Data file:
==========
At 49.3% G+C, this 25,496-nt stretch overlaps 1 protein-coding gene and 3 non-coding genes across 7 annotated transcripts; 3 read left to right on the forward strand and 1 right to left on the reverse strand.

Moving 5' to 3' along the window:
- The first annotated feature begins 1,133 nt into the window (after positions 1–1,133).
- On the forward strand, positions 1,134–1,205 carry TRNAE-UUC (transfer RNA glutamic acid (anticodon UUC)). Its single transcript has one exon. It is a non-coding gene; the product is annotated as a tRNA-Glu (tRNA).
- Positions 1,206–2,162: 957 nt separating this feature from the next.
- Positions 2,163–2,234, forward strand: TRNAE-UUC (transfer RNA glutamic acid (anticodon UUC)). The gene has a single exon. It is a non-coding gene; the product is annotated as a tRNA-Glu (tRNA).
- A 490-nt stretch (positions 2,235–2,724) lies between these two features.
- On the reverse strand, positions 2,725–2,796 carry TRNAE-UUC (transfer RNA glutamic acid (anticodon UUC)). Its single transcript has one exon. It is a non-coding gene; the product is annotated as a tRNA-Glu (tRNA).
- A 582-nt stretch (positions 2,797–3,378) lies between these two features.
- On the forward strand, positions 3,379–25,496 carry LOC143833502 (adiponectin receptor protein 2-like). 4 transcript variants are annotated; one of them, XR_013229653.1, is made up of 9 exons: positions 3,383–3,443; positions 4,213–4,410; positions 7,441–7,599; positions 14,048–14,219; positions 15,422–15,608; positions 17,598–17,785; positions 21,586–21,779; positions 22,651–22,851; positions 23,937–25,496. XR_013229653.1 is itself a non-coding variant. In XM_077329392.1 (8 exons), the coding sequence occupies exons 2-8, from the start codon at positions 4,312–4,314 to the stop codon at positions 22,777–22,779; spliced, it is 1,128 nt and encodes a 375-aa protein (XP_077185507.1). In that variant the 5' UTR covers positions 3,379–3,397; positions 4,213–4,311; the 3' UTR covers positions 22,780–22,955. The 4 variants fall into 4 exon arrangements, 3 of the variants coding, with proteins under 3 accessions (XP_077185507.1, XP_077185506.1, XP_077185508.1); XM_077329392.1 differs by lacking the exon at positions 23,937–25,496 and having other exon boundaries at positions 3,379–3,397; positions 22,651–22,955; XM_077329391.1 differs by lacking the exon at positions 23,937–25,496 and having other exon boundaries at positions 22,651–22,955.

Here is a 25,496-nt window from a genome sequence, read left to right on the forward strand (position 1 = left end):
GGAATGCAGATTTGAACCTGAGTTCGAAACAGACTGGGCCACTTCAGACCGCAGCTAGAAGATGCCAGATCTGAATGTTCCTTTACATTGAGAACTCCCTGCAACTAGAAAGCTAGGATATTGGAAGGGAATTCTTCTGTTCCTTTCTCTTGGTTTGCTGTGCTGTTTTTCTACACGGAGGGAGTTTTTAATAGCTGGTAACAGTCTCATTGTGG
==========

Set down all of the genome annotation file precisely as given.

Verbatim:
At 49.3% G+C, this 25,496-nt stretch overlaps 1 protein-coding gene and 3 non-coding genes across 7 annotated transcripts; 3 read left to right on the forward strand and 1 right to left on the reverse strand.

Moving 5' to 3' along the window:
- The first annotated feature begins 1,133 nt into the window (after positions 1–1,133).
- On the forward strand, positions 1,134–1,205 carry TRNAE-UUC (transfer RNA glutamic acid (anticodon UUC)). Its single transcript has one exon. It is a non-coding gene; the product is annotated as a tRNA-Glu (tRNA).
- Positions 1,206–2,162: 957 nt separating this feature from the next.
- Positions 2,163–2,234, forward strand: TRNAE-UUC (transfer RNA glutamic acid (anticodon UUC)). The gene has a single exon. It is a non-coding gene; the product is annotated as a tRNA-Glu (tRNA).
- A 490-nt stretch (positions 2,235–2,724) lies between these two features.
- On the reverse strand, positions 2,725–2,796 carry TRNAE-UUC (transfer RNA glutamic acid (anticodon UUC)). Its single transcript has one exon. It is a non-coding gene; the product is annotated as a tRNA-Glu (tRNA).
- A 582-nt stretch (positions 2,797–3,378) lies between these two features.
- On the forward strand, positions 3,379–25,496 carry LOC143833502 (adiponectin receptor protein 2-like). 4 transcript variants are annotated; one of them, XR_013229653.1, is made up of 9 exons: positions 3,383–3,443; positions 4,213–4,410; positions 7,441–7,599; positions 14,048–14,219; positions 15,422–15,608; positions 17,598–17,785; positions 21,586–21,779; positions 22,651–22,851; positions 23,937–25,496. XR_013229653.1 is itself a non-coding variant. In XM_077329392.1 (8 exons), the coding sequence occupies exons 2-8, from the start codon at positions 4,312–4,314 to the stop codon at positions 22,777–22,779; spliced, it is 1,128 nt and encodes a 375-aa protein (XP_077185507.1). In that variant the 5' UTR covers positions 3,379–3,397; positions 4,213–4,311; the 3' UTR covers positions 22,780–22,955. The 4 variants fall into 4 exon arrangements, 3 of the variants coding, with proteins under 3 accessions (XP_077185507.1, XP_077185506.1, XP_077185508.1); XM_077329392.1 differs by lacking the exon at positions 23,937–25,496 and having other exon boundaries at positions 3,379–3,397; positions 22,651–22,955; XM_077329391.1 differs by lacking the exon at positions 23,937–25,496 and having other exon boundaries at positions 22,651–22,955.

Here is a 25,496-nt window from a genome sequence, read left to right on the forward strand (position 1 = left end):
GGAATGCAGATTTGAACCTGAGTTCGAAACAGACTGGGCCACTTCAGACCGCAGCTAGAAGATGCCAGATCTGAATGTTCCTTTACATTGAGAACTCCCTGCAACTAGAAAGCTAGGATATTGGAAGGGAATTCTTCTGTTCCTTTCTCTTGGTTTGCTGTGCTGTTTTTCTACACGGAGGGAGTTTTTAATAGCTGGTAACAGTCTCATTGTGG